Parenting With A Purpose classes offer tribe-building among our families with shared values and intentionality. The 90-minute classes include a parenting hot-topic, some dessert, discussion time, and no judgment. We started in 2018 with Sharing Your Faith With Your Family. As our families are navigating COVID-world, there is an even greater need to equip parents to be disciple-making-disciples. 

The goal of the evening was to give research and personal testimonies to the resilient disciples who continued to remain in Christian community and a growing relationship with Jesus through the remarkable moments of life at all stages and in all ages. There is more than enough information about children who left the faith or left the church once they aged into their teens or twenties. I wanted to share the remarkable stories of those who remained faithful to grow in their relationships with God and in Christian community. These exiles are the resilient disciples who lived, are living, in the tension of culture and have continued to love Jesus and His people through it all.

A person is described as resilient who is able to withstand or recover quickly from difficult conditions. A resilient disciple is a follower of Jesus who remains active in Christian community and Christian service when culture and geography would encourage them otherwise. The biblical prophets write throughout the scriptures of the remnant of God’s people who sought to live faithfully loving God for the rest of their lives no matter what their circumstances. We tell the stories of these brave few with wonder and admiration. There is not a Christian parent or grandparent who doesn’t want that for their own children, but what does it take for us to grow those muscles in our kids? What really matters, over time?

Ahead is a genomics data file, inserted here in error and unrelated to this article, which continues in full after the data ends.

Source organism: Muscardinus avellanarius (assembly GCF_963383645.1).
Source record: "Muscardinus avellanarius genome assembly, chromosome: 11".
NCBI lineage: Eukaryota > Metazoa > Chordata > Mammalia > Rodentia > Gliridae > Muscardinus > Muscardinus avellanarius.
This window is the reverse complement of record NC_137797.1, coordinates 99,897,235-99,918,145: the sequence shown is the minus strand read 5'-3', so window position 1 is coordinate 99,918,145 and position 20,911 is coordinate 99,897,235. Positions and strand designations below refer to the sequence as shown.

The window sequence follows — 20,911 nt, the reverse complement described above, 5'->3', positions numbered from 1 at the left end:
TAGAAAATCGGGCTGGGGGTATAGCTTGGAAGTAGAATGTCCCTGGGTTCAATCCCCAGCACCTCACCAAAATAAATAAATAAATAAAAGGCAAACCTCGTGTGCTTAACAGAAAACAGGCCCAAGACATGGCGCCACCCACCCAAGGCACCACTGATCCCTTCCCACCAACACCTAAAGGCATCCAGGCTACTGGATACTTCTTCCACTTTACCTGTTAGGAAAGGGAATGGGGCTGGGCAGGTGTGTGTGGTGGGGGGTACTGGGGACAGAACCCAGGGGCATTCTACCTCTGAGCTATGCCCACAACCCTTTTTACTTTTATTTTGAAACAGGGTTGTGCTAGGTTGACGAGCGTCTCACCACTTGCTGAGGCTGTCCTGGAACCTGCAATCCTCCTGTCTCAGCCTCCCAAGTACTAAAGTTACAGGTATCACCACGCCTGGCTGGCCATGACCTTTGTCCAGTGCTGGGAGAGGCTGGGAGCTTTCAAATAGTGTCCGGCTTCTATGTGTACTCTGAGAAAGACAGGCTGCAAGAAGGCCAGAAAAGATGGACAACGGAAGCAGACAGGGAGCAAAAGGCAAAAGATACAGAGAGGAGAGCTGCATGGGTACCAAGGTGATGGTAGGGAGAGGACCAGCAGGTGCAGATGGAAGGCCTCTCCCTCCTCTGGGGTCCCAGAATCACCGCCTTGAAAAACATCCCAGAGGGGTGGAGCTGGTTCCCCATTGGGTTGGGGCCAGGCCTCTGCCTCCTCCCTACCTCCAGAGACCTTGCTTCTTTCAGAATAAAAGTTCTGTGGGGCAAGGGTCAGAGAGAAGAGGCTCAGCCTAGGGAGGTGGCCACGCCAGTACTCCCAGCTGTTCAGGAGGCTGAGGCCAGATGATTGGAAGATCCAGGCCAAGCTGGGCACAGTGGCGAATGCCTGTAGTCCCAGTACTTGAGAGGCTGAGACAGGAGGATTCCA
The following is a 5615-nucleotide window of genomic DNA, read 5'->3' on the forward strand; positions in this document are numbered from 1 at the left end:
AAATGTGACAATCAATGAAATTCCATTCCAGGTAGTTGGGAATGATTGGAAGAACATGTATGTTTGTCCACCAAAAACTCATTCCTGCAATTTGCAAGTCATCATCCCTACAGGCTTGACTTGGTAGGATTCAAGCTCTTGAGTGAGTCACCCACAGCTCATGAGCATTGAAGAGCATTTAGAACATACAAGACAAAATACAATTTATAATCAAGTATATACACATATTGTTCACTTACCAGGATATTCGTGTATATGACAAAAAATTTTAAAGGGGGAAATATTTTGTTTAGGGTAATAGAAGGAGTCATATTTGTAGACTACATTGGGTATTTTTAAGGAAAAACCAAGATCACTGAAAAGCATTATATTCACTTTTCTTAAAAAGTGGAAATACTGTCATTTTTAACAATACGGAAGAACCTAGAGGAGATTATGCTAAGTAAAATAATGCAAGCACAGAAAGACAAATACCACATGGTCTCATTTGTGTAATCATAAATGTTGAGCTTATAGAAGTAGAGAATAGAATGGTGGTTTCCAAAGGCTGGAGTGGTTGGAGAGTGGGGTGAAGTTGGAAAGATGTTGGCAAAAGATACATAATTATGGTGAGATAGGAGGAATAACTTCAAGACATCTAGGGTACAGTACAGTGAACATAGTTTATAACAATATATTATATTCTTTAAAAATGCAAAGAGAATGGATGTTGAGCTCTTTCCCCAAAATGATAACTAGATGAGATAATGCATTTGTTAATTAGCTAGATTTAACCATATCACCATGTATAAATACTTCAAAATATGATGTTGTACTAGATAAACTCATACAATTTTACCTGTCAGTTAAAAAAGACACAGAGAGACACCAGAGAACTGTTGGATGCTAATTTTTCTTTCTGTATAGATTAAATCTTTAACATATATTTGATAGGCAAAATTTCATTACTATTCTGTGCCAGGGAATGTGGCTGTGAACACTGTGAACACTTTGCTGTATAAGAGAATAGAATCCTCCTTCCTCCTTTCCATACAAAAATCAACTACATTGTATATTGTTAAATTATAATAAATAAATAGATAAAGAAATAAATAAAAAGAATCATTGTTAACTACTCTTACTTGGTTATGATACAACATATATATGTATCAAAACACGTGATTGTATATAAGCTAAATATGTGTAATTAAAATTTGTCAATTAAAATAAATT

Major info to share:

Three practices of soul training which equip disciples to make the greatest strides in their faith in Jesus:
– Bible Reading
– Generosity
– Service

The #1, by far, best predictor of spiritual health for young adults is regularly reading the Bible as a child.

Screens disciple.

That which dictates our schedules, finances, and conversations is a family liturgy. The local church can provide the resources to equip families so that whatever they do, they can do all of life to the glory of God.

What does a resilient disciple look like?
(1) Meaningful relationship with Jesus: through community and holy habits they find JOY in Jesus. Bible Reading & Prayer
(2) Cultural discernment: they participate in a robust learning community where they can think and talk of the scriptures.
Share testimony and stories of God’s faithfulness
(3) Meaningful intergenerational relationships with Jesus-loving people: the best way for kids to learn to love Jesus is to spend time with people who love Jesus.
Active in community
(4) Vocational Disciples: a theology of work, activity, leisure, time, learning/education
Calling to honor and please the Lord
(5) Countercultural Mission: a resolve to live differently than culture though a full-on participant in culture as the light of Christ.

In this season where children are part of the Body of Christ, though not together or included in many local churches, they are indeed exiles. This research is a perfect starting point to determine priorities in the local church’s partnership with parents/grandparents to disciple their disciples. Lord, let me be found faithful to equip my families to have a robust, vibrant, joyful faith that will fuel how they nurture their children into resilient disciples: to love Jesus their whole lives for the rest of their lives.

“We want to welcome you to the resilient church of 2050…the church that has been loving Jesus for all of their lives.” Valerie Bell, from Resilient: Child Discipleship and the Fearless Future of the Church, pg 205